A community banker acts against type to get his institution through hurricane chaos.
Kindness Begets New Business
By Francis X. Gilpin
A Port Charlotte bank that was in the path of Hurricane Charley has emerged from the calamity rich in wisdom and new deposits.
Charles G. Brown III recently offered a few tips on how he and his employees at Charlotte State Bank did it. "While some of them may fit in that category of warm and fuzzies, they absolutely were the things that got us by," Brown says of his tips.
His audience was more than 200 fellow Florida bankers meeting last month in Tampa. With another hurricane season approaching, any one of them could be in the same spot as Brown was last August when a Category 4 storm raked his community.
As important as ordering extra cash from the Federal Reserve before the winds whip up or finding a new power source after they subside, Brown says bank executives should deal with the post-hurricane issues of staffers early on.
Five Charlotte State employees lost their homes to Charley. But it took a while for Brown and his executive team to find that out.
"Too many staff members were embarrassed or didn't want to burden us with their problems," says Brown, president and chief executive of Charlotte State. "So we wouldn't find out that someone was homeless for three days.
"It's difficult for the managers to approach these employees and make sure it didn't come off as though they were prying into their personal lives."
All five homeless employees found shelter, including one who was allowed to squat in an old house slated for demolition on a waterfront estate that had been recently acquired by a former director of Charlotte State's sister bank.
Employees filled out a list of their needs and volunteers, including Brown's wife, went shopping for food, diapers and other necessities. That way, Brown says, the workers weren't as distracted from helping Charlotte State customers.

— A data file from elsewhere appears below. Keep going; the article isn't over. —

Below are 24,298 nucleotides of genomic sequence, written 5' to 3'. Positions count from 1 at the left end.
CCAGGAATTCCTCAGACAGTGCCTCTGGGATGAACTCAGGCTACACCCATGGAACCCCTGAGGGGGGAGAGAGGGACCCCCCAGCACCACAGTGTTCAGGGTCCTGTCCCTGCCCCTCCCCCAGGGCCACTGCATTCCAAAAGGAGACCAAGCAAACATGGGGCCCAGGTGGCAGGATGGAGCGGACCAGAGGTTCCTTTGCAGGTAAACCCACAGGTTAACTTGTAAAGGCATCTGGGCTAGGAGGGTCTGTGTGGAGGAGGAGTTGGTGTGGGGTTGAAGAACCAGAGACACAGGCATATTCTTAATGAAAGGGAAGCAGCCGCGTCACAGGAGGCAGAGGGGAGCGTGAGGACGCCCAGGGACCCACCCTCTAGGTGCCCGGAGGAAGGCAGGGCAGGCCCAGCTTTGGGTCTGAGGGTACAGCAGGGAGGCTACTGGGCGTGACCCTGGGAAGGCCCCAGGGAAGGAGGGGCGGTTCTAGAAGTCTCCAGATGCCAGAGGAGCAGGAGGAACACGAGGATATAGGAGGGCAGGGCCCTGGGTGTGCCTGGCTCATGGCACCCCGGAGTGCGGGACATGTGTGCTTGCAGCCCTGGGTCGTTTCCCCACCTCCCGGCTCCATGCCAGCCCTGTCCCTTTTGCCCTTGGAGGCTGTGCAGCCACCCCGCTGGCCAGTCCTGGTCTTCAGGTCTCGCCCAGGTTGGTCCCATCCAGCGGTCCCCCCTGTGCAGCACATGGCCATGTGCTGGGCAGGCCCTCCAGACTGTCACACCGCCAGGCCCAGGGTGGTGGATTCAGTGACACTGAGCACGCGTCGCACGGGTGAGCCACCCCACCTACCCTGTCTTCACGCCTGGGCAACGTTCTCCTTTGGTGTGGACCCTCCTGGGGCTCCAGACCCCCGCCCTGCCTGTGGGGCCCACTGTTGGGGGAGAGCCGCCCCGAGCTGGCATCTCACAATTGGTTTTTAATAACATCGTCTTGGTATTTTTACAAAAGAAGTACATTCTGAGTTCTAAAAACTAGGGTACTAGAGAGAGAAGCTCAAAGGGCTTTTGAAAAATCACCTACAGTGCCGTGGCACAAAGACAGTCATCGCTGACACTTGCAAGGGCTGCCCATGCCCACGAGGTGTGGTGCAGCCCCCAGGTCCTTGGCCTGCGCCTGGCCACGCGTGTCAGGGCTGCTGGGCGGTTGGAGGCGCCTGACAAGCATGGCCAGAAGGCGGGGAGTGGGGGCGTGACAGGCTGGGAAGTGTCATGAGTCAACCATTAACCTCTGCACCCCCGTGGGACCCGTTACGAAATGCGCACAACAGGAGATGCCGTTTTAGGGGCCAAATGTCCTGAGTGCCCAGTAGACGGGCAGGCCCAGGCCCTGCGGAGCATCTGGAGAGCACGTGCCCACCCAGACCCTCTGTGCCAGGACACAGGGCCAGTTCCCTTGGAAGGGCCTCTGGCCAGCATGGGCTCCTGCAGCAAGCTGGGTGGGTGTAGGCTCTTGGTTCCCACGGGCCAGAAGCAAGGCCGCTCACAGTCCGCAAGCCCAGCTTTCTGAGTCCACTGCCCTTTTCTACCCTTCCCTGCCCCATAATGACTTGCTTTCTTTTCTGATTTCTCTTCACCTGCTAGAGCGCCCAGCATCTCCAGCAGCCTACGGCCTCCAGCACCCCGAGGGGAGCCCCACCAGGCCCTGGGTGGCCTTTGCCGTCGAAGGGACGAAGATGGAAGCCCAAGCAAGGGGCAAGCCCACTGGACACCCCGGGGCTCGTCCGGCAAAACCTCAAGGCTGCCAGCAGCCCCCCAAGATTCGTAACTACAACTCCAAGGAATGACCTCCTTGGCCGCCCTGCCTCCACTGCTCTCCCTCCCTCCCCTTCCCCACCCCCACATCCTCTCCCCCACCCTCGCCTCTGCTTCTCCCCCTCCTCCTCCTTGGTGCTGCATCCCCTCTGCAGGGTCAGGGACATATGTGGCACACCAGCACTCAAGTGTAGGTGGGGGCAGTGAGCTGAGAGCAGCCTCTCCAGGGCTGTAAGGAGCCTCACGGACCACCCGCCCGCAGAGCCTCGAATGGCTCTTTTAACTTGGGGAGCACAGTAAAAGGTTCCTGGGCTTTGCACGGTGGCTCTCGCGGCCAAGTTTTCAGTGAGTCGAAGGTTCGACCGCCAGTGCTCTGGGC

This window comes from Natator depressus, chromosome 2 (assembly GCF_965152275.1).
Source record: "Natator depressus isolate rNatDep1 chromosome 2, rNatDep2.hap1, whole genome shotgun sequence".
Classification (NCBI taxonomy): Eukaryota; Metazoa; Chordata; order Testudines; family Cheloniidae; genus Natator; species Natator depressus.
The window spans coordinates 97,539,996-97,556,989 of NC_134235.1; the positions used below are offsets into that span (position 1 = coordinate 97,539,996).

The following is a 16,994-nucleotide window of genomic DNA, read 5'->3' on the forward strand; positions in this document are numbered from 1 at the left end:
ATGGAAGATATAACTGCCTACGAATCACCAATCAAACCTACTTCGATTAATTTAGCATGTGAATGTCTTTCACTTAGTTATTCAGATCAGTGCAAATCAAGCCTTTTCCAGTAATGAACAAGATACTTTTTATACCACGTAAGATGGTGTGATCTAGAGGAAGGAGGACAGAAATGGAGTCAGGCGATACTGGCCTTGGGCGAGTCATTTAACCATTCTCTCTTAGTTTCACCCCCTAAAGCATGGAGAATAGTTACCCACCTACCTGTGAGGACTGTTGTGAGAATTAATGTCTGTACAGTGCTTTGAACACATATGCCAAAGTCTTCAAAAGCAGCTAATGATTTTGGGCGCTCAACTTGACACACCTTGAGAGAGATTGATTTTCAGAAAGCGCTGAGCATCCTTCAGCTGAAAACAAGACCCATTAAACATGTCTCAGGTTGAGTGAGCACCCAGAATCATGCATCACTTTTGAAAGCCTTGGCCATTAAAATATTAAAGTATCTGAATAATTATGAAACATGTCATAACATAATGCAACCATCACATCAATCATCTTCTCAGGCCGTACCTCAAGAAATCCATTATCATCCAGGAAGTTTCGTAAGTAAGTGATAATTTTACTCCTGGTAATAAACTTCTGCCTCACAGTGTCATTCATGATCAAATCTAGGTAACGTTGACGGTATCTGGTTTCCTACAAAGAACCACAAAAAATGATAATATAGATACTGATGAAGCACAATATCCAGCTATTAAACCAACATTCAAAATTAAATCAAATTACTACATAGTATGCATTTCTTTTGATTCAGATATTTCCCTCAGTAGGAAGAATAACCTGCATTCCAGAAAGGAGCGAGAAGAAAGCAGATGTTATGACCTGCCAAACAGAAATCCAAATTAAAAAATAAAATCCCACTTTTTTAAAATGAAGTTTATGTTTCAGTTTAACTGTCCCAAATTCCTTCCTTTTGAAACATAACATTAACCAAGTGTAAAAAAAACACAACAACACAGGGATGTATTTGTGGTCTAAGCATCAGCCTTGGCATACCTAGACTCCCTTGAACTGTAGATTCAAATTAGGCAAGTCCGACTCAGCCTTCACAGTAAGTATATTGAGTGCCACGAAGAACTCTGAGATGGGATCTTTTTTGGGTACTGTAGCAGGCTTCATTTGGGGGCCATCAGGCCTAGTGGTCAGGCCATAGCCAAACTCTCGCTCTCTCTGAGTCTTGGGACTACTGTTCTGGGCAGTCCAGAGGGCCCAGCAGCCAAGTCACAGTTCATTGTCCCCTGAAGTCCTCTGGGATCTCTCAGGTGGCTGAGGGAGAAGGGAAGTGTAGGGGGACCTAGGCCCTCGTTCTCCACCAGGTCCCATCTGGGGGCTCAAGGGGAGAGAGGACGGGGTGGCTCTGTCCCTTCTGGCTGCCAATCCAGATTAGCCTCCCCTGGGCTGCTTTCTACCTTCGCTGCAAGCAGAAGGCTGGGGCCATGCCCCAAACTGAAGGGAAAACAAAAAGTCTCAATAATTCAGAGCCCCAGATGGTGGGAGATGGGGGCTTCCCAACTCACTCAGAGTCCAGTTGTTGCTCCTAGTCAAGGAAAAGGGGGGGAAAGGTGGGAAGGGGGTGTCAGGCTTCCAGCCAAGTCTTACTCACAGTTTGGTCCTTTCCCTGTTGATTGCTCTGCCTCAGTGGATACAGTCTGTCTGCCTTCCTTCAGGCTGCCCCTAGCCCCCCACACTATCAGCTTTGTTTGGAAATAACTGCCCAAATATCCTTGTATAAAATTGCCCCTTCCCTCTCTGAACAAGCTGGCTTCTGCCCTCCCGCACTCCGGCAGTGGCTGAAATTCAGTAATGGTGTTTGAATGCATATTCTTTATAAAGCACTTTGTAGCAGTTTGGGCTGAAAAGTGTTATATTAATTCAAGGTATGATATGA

Eventually, Charlotte State opened a makeshift general store in the main office where employees could partake of the assembled provisions, on the bank. "It was extremely well-stocked," says Brown. "It was cleaned out every day.
"That was one of the more appreciated things that we did during the storm. Employees talk about it to this day. It became a morale-builder. They saw that the bank cared."
After food, deodorant went fastest in the air condition-less summer heat.
"You'd be surprised at how little it really totaled up to, especially in the broad scheme of things," Brown told the bankers, almost apologetically.
Busting another stereotype of the frugal community banker who puts in, well, "banker's hours," Brown says his main office reopened for business the day after Charley, a Saturday. A motivated staff helped.
"It's real important to explain to your staff, you're the source of cash. The ATMs were out of money in a hurry, in hours," says Brown. "The way you handle this will reflect on your institution forevermore."
Brown says his forward-looking staffers had plenty of cash on hand, unlike a few regional banks in the area that had to close up during normal business hours. But a local radio station tested Brown's bank by erroneously announcing five days after Charley hit that Charlotte State was cashing checks from all comers.
The bank did what it could, suffered virtually no fraud loss, and even picked up new customers from among the grateful throng.
Eventually, the insurance checks started arriving. The task of taking them all in was monumental - and not only because Charlotte State's deposits grew by 47% in a 60-day period after Charley.
Many of the insurance checks were what are known as joint-payables. Not only did the insured have to endorse the check, but so did another party, typically a mortgagee.
Brown says some Homestead banks suffered five- and even six-figure losses years after Hurricane Andrew hit South Florida in 1992 because of inadequate vetting of joint-payable insurance checks.
"That was fairly nerve-racking," Brown recalls of his bank's experience. "At the end of the day, it was just phone calls. It was a gut feeling, trying to talk to someone as high up as we could get to within an organization, making sure it wasn't the receptionist signing these checks."
In the weeks before the insurance money flowed into Charlotte State accounts, the bank agreed to loan payment deferrals for about 40% of its borrowers. Brown says state regulators concurred.
"There was a lot of hand-holding in our lobbies," says Brown. "There was a lot of tears shed."
Coming to work and needing to forget about the storm's aftermath for eight or more hours a day was somehow therapeutic for employees, Brown says. "That office became an island of normalcy in really an area of chaos," he says.
Due to Charley, the employees of Charlotte State, a unit of Wauchula-based Crews Banking Corp., have gained a measure of confidence in the emergency planning of their bosses on a very practical level.
"This sounds funny," says Brown, "but covering your computers with trash bags works."